As I mentioned in my earlier post, I had some 2 kgs of corn to be used up, I made a no onion- sweet corn version of Appe. Appe are small round savoury steamed cakes usually made with the Idli batter and spices to enhance the flavor. An Appe mould or tava as it is called (Aebleskiver pan) is a must for making these delightful little balls of goodness.
The Sweet corn added a lovely crunch to the spicy appe and I did not miss the onions at all. Infact, everyone asked me for the recipe. A simple sweet corn twist in the recipe changed the taste of the humble appe!
I served mint-lemon tea along with the snacks. This was a welcome change from the traditional double boiled, tannin loaded dark brown tea that is normally served with Faraal.
Here’s the recipe for the Sweet Corn Appe:
For about 10 Appe
1 cup Idli batter (I used readymade)
½ cup Sweet corn kernels
3-4 tbsp chopped fresh coriander leaves
2-3 tsp green chilli paste (adjust to your taste)
Salt to taste
1 tsp mustard seeds
2 tsp oil for the tadka(tempering)
more Oil for shallow frying the Appe.
Mix together the idli batter, sweetcorn, coriander leaves, chilli paste and salt.
In a small pan heat 2 tsp oil and add the mustard seeds and heat till they crackle.
Add the mustard seeds+oil to the above batter.
Heat the Appe pan/tava.
Drop spoonfuls of the batter into each round mould in the pan.
Drizzle little oil from the sides of the batter.
Cover and cook for 5-6 minutes on low heat or till the lower part of the Appe turns golden.
Turn each Appe with a wooden skewer (if using non stick pan) and cook on the other side for another 5 minutes.
Insert the skewer and test the Appe for doneness. (The batter should not stick to the skewer).
Serve hot with chutney or sauce.
I used readymade Idli batter since I had to make ~ 50 Appe’s.
My mom makes a version of Appe with a mixture of daals and rice for the batter. So you can also add a mixture of Daals instead of just Urad daal to the batter.
Managed to get this month’s Sweet Punch challenge made just in the nick of time. Having missed the last month’s challenge, I did not want to miss this one, that too, a savory bake. This month Ria challenged us to a Savory Sweet Punch- Golden onion Quiche.
This month’s challenge seemed quite simple and I had all the ingredients. The moment I saw it I had decided to do it right away instead of the usual last minute rush! I made the Quiche –photographed it- wrote a post about it… all in my mind! :)
Everyday I kept thinking there’s still time for the posting date. Shravan festivities made the Quiche schedule take a back seat until finally yesterday I realized that its already the 6th and I had to bake the Quiche ; procrastination still rules here as far as Food events are concerned. Reminds me of my exam days in the college. :) Now I have decided to do the next month’s challenge way ahead of the posting date; and the cycle continues….
Ria wanted us to bake a simple Golden Onion Quiche. Her recipe used Chicken along with the caramelized onions; I substituted that with Sweet corn (I had 2 kgs of Sweetcorn given by a friend waiting to be used up!) and spiced it up with sliced green peppers on top.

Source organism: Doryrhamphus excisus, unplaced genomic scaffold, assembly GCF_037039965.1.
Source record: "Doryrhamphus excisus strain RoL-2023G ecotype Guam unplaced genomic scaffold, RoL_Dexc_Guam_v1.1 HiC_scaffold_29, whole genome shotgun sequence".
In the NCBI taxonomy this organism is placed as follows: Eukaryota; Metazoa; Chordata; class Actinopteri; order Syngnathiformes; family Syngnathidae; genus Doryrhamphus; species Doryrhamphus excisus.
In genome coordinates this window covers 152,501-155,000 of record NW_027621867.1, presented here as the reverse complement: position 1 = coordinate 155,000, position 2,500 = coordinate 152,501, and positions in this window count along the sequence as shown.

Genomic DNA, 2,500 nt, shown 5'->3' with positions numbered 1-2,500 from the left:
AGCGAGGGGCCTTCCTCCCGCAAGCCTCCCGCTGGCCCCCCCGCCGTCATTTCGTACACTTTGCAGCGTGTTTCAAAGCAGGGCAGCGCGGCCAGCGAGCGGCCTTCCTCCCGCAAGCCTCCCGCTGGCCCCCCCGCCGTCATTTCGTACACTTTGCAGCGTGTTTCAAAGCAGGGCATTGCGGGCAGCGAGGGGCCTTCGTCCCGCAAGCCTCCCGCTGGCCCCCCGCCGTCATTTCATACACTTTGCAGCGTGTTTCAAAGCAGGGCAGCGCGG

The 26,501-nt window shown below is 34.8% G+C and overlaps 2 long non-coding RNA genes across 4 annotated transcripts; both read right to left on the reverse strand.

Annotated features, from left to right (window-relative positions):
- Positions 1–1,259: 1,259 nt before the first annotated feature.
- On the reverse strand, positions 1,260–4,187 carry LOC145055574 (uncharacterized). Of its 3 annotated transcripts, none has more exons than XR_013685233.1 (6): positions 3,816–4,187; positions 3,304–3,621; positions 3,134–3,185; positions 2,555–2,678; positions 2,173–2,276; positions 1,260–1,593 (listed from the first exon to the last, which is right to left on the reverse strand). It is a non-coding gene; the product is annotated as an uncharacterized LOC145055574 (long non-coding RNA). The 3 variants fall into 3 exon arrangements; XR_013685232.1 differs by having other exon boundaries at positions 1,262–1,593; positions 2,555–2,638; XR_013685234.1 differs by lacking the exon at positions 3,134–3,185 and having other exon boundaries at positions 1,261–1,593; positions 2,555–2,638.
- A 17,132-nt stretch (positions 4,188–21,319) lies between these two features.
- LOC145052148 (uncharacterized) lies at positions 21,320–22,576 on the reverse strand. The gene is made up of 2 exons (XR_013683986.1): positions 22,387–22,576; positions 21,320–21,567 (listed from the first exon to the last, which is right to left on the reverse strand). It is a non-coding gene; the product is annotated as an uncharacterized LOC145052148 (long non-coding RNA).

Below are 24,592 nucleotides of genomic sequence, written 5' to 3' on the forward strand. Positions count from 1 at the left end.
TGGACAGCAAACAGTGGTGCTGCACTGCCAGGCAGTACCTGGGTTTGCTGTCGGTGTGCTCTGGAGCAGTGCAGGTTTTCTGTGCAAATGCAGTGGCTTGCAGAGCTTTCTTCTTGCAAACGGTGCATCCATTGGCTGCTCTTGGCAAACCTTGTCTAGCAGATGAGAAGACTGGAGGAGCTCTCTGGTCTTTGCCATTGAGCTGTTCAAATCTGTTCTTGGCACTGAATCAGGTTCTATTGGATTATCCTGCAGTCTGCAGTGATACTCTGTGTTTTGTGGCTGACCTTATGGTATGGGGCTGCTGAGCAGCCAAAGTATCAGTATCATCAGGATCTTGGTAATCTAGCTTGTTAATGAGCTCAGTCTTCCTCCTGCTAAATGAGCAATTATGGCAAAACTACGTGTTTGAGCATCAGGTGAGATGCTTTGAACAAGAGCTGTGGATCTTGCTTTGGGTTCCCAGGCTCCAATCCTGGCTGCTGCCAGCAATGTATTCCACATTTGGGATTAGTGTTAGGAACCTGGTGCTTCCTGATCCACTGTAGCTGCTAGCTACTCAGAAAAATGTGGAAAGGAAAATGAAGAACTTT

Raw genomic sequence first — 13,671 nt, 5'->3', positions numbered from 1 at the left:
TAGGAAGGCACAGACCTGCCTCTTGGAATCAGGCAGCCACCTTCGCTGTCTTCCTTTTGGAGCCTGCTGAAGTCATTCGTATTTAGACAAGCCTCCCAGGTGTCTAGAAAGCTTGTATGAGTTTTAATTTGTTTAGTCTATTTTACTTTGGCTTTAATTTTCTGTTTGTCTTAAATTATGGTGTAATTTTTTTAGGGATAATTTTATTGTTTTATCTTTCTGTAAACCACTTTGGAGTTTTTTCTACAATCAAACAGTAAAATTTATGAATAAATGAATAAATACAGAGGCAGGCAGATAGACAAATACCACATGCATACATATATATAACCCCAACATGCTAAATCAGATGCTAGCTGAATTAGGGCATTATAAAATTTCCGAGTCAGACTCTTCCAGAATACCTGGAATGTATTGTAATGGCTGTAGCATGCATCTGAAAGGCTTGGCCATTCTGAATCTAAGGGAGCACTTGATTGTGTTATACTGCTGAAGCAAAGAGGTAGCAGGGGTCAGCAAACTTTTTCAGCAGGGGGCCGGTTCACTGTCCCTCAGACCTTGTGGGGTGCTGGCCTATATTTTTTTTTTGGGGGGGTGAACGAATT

I served The Golden Onion Corn Quiche for dinner along with a red bell pepper soup and some Zucchini crispies! My Quiche crust was a little crumbly, maybe due to the addition of the Buckwheat flour. The caramelized onions paired very well with the sweetcorn in the rich cheesy filling. It is a perfect recipe for a simple weeknight dinner.
Thanks Ria for the lovely recipe, I had great fun (though last minute) doing it!
Here’s the recipe:
Golden Onion Corn Quiche
For the pastry:
150 gms All Purpose flour/Maida
50 gms Buckwheat Flour
100gms Butter (frozen) (I used salted butter and skipped the addition of salt)
1/4 tsp Baking powder
1 egg beaten
For the filling:
3 medium sized onions chopped
½ cup sweet Corn kernels
½ cup milk
½ cup Cheddar Cheese grated
2 eggs beaten
2 tsp oil
Chopped green chillies/peppers for topping (optional)
Salt and black pepper powder as required
I first made the filling and then the pastry
For the filling:
Heat oil in a pan.
Add the onions fry till they caramelize.
Add the Sweet corn and fry for another 5-6 minutes.
Take off from the flame.
Slightly cool and mix in the remaining ingredients for the filling except the green chillies if using.
Keep aside and make the pastry shell.
For the pastry:
Preheat the oven to 180oC
Sieve Maida and baking powder together.
Add the Buckwheat Flour.
Grate in the butter and mix it with the flour with your fingertips till it resembles coarse sand.
Add in the beaten egg and gather it into a soft dough. (Use a few drops of ice cold water if does not gather together, I did not need the water)
Roll it out on a lightly floured surface and lift it up carefully and line the tin/tins that you will be baking it in. For mini Quiches roll I made 4 balls of the dough and rolled out each ball separately and then lined the tins.
Press the dough evenly to line the tin for the pastry shell and make sure make sure the dough comes a little way up the sides, so that it can hold the filling.
Pour in the filling in all the pastry cases and top with the green chillies.
Bake in the preheated oven till golden brown. (it took about 35 minutes for me)
Cool in the tin completely and then serve it in wedges.
Drop in here to see some more versions of the lovely Golden Onion Quiche.